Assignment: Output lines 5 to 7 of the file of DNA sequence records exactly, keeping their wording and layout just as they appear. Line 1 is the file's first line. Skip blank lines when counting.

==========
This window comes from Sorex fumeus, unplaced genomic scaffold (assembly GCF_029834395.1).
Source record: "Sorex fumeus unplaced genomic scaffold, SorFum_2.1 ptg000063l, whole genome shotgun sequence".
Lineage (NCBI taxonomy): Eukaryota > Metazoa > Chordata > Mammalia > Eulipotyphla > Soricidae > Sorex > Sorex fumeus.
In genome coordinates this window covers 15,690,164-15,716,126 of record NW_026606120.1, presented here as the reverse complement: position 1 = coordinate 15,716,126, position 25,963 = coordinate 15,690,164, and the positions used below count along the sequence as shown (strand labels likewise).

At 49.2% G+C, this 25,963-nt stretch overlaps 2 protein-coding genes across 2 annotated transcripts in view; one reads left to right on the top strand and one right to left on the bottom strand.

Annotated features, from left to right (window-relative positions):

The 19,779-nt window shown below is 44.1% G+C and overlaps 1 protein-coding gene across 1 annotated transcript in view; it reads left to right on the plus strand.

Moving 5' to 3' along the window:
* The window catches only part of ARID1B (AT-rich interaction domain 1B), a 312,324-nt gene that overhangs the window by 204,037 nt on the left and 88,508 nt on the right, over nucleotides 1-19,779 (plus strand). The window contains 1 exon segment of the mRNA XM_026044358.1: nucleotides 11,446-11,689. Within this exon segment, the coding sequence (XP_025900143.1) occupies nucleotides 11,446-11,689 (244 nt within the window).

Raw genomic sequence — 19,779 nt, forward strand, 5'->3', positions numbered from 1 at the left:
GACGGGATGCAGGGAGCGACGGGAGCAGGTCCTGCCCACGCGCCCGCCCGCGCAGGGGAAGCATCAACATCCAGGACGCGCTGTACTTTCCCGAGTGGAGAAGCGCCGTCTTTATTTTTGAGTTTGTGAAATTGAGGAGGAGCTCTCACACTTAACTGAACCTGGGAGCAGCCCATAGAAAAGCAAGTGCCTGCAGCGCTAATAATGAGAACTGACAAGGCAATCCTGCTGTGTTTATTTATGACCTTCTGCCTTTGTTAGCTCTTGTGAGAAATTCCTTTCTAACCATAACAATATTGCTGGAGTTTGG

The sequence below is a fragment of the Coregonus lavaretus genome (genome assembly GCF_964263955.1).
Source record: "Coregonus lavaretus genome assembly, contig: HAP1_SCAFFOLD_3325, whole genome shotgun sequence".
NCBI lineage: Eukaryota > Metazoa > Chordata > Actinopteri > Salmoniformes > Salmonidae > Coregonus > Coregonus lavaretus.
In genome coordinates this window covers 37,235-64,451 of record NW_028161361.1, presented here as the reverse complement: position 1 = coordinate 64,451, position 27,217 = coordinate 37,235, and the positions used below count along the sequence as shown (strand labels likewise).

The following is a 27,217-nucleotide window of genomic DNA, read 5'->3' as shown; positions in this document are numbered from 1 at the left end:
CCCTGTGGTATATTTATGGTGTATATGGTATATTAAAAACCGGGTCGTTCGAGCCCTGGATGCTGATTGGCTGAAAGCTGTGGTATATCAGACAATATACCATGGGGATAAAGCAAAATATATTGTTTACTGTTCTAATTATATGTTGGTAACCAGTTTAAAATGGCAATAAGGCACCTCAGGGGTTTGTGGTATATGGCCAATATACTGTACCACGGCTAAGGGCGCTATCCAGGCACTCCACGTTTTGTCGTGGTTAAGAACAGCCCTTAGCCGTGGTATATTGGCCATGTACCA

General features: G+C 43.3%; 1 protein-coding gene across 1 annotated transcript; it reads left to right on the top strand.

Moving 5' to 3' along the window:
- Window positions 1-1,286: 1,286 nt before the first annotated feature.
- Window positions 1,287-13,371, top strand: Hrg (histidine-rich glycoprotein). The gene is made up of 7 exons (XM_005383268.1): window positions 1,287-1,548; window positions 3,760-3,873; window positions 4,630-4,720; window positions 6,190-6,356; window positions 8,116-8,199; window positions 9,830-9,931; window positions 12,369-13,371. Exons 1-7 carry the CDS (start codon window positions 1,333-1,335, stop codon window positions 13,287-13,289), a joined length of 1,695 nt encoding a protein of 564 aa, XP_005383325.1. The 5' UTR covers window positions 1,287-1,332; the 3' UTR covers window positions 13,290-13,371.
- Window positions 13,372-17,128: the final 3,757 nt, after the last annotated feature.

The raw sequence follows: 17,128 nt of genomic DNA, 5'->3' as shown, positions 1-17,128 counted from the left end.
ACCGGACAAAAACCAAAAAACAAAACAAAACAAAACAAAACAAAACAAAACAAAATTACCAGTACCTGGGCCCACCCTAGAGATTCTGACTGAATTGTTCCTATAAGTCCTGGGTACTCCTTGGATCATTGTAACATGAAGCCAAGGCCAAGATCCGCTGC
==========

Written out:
At 49.2% G+C, this 25,963-nt stretch overlaps 2 protein-coding genes across 2 annotated transcripts in view; one reads left to right on the top strand and one right to left on the bottom strand.

Annotated features, from left to right (window-relative positions):

The 19,779-nt window shown below is 44.1% G+C and overlaps 1 protein-coding gene across 1 annotated transcript in view; it reads left to right on the plus strand.